Wheaton’s Way

Man, have we had a lot of wet weather recently. Anyone would think it’s hurricane season.

I make a habit of keeping a golf umbrella in my car at all times, but why I haven’t yet switched to one of those newfangled designs that keeps drips to a minimum, I’ll never understand. Do you know the ones I’m talking about? The umbrellas ‘As-seen-on-TV’ that invert when you close them, so all the water that landed on them gets caught and held, rather than spilling over your clothes or into your vehicle.

There I was, half-in/half-out of the driver’s door, rain pouring down, trying to get my arthritic thumb to cooperate and push the button on the shaft of my brolly so it would open. It must have taken at least a minute before the mechanism finally clicked, and in the meantime, my jeans were soaked from the knees down. Walking into the supermarket, I looked like I’d been fly fishing sans waders.

Wrestling with the umbrella and driving in the pouring rain triggered a memory for me of an incident from many years ago, when I was singing with a group called ‘No Significant Features’, which was booked to open for the Jeff Healey Band.

Those who were living on the island back then may remember the Canada Day concert, set up in the parking lot of The Islander Complex. Healey and his band were very well known, particularly for the part they played (literally and otherwise) in the 1989 film ‘Road House’, starring Patrick Swayze. It was a big deal for us to be on the stage before them, and we wanted to make the best impression we could.

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A sound check was scheduled for a few hours before the show, and the weather was really looking uncooperative. To add to the complications for me personally, I had been booked to perform a singing telegram at Butterfield Bank’s downtown branch (when it used to be opposite the George Town Post Office), near the end of the working day. It meant I had to dress up in a tuxedo-type outfit, get there, sing to the surprised manager in front of all the staff, run to my car, race home, change outfits, and quickly make my way to The Islander Complex.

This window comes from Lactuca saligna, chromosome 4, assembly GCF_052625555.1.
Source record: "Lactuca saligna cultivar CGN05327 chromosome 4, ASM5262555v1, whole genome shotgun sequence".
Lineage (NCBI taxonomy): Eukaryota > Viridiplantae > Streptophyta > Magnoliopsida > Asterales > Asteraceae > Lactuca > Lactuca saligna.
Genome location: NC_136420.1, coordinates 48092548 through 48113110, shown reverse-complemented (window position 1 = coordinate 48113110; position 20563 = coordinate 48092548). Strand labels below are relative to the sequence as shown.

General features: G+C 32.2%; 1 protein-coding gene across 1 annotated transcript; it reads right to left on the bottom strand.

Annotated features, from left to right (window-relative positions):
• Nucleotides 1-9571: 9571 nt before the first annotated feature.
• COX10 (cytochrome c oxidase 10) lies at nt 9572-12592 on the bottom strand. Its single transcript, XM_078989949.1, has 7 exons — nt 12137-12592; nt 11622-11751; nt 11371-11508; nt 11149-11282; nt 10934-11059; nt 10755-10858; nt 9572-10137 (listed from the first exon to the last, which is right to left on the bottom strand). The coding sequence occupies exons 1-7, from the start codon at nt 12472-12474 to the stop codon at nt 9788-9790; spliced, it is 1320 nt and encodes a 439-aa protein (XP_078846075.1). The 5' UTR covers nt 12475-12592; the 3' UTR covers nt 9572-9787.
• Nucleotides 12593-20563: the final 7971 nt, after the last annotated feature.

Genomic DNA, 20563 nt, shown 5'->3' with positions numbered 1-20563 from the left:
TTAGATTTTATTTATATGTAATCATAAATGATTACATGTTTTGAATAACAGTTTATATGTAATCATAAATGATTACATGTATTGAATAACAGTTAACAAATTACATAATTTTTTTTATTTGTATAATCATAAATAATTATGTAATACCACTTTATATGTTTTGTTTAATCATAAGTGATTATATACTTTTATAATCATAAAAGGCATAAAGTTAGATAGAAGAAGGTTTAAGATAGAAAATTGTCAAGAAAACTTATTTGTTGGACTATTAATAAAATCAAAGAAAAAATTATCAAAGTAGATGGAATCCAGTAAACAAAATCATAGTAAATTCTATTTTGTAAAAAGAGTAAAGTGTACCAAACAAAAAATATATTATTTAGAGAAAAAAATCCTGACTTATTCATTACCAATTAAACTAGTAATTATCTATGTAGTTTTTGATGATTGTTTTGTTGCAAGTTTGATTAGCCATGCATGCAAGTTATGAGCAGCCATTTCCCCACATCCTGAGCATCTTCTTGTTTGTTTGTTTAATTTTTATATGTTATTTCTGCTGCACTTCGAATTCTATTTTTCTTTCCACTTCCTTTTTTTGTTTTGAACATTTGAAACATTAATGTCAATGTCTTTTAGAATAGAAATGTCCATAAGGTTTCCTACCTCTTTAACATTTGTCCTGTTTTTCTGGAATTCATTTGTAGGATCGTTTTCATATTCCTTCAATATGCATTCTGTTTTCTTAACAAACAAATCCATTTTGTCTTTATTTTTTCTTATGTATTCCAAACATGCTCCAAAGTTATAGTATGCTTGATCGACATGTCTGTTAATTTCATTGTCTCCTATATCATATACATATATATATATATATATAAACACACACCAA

The first part of the plan went very well. I showed up at the bank, I put on a show – practically dancing through the customer service area while blasting out the customised birthday song – and left to laughter and applause, my two favourite sounds.

I sprinted to my car as a bit of sprinkling rain began, mentally ticked the first task on my list, and started driving along North Church Street towards West Bay Road. That was when I hit the first snag.

Just as in modern times, traffic instantly slowed to a crawl in what was now pouring rain. It was bumper-to-bumper, and I was checking my watch every minute as though something would change if I looked often enough. I figured sound check would be delayed, but I still didn’t want to be late.

As I crept forward to bring me parallel with Casanova restaurant, I saw an older lady standing in a semi-sheltered area, holding a purse over her head. She was clearly waiting for someone, but I didn’t want to leave her that exposed to the elements. I reached into the back seat of my car, and grabbed my umbrella. Opening the driver’s window, I yelled out over the rain, “Excuse me! Would you like my umbrella?”

She smiled and walked towards me, stretching out her hand to… open the passenger door behind me, completely ignoring my proffered gift.

“Ohhhh… thank you, my dear! I never thought I was gonna get a ride!”


Well, what could I possibly do? I could hardly tell her she was mistaken and push her back out into the rain. Imagine the headlines. “Cruel, two-bit singing telegram performer callously leaves grandmother drenched by side of road.” I was in it now.

“Where to?” I asked, hoping it was just around the corner.